Astronomers Capture 1st Image of Milky Way's Huge Black Hole

By SETH BORENSTEIN AP Science Writer

Summary:

WASHINGTON (AP) — Astronomers have unveiled the first wild but fuzzy image of the supermassive black hole at the center of our own Milky Way galaxy. Nearly all galaxies, including our own, are believed to have these giant black holes at their center, where light and matter cannot escape, making it extremely hard to get images of them. The image released Thursday was made by eight synchronized radio telescopes around the world. This is not the first picture of a black hole. The same international group released the first one in 2019 from a distant galaxy.

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WASHINGTON (AP) — The world got a look Thursday at the first wild but fuzzy image of the supermassive black hole at the center of our own Milky Way galaxy.

National Science Foundation Holds News Conference On First Results From Event Horizon Telescope Project
IN SPACE - APRIL 10: In this handout photo provided by the National Science Foundation, the Event Horizon Telescope captures a black hole at the center of galaxy M87, outlined by emission from hot gas swirling around it under the influence of strong gravity near its event horizon, in an image released on April 10, 2019. A network of eight radio observatories on six mountains and four continents, the EHT observed a black hole in Messier 87, a supergiant elliptical galaxy in the constellation Virgo, on and off for 10 days in April of 2017 to make the image. (Photo by National Science Foundation via Getty Images)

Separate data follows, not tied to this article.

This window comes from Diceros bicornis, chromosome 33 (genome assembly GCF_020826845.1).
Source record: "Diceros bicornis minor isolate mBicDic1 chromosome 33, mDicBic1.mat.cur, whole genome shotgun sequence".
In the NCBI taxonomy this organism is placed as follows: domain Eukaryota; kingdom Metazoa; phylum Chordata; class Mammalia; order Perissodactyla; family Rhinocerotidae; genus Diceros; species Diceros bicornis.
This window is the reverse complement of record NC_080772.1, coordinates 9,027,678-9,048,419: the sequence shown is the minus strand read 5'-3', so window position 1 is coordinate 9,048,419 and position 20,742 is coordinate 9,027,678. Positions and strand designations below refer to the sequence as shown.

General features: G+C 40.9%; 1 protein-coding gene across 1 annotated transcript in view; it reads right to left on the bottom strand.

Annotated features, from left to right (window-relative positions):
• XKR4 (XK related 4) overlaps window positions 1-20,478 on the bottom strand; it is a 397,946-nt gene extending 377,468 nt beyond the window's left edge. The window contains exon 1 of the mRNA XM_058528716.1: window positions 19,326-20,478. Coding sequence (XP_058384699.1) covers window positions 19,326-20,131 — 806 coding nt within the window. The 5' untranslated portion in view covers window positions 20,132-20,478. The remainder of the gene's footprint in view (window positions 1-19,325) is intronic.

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Astronomers believe nearly all galaxies, including our own, have these giant black holes at their center, where light and matter cannot escape, making it extremely hard to get images of them. Light gets chaotically bent and twisted around by gravity as it gets sucked into the abyss along with superheated gas and dust.

The colorized image unveiled Thursday is from the international consortium behind the Event Horizon Telescope, a collection of eight synchronized radio telescopes around the world. Previous efforts had found the black hole in the center of our galaxy too jumpy to get a good picture.

The University of Arizona's Feryal Ozel called the black hole "the gentle giant in the center of our galaxy" while announcing the new image.

The Milky Way black hole is called Sagittarius A(asterisk), near the border of Sagittarius and Scorpius constellations. It is 4 million times more massive than our sun.

This is not the first black hole image. The same group released the first one in 2019 and it was from a galaxy 53 million light-years away. The Milky Way black hole is much closer, about 27,000 light-years away. A light year is 5.9 trillion miles (9.5 trillion kilometers).

The project cost nearly $60 million with $28 million coming from the U.S. National Science Foundation.
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Follow Seth Borenstein on Twitter at @borenbears .
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The Associated Press Health and Science Department receives support from the Howard Hughes Medical Institute's Department of Science Education. The AP is solely responsible for all content.

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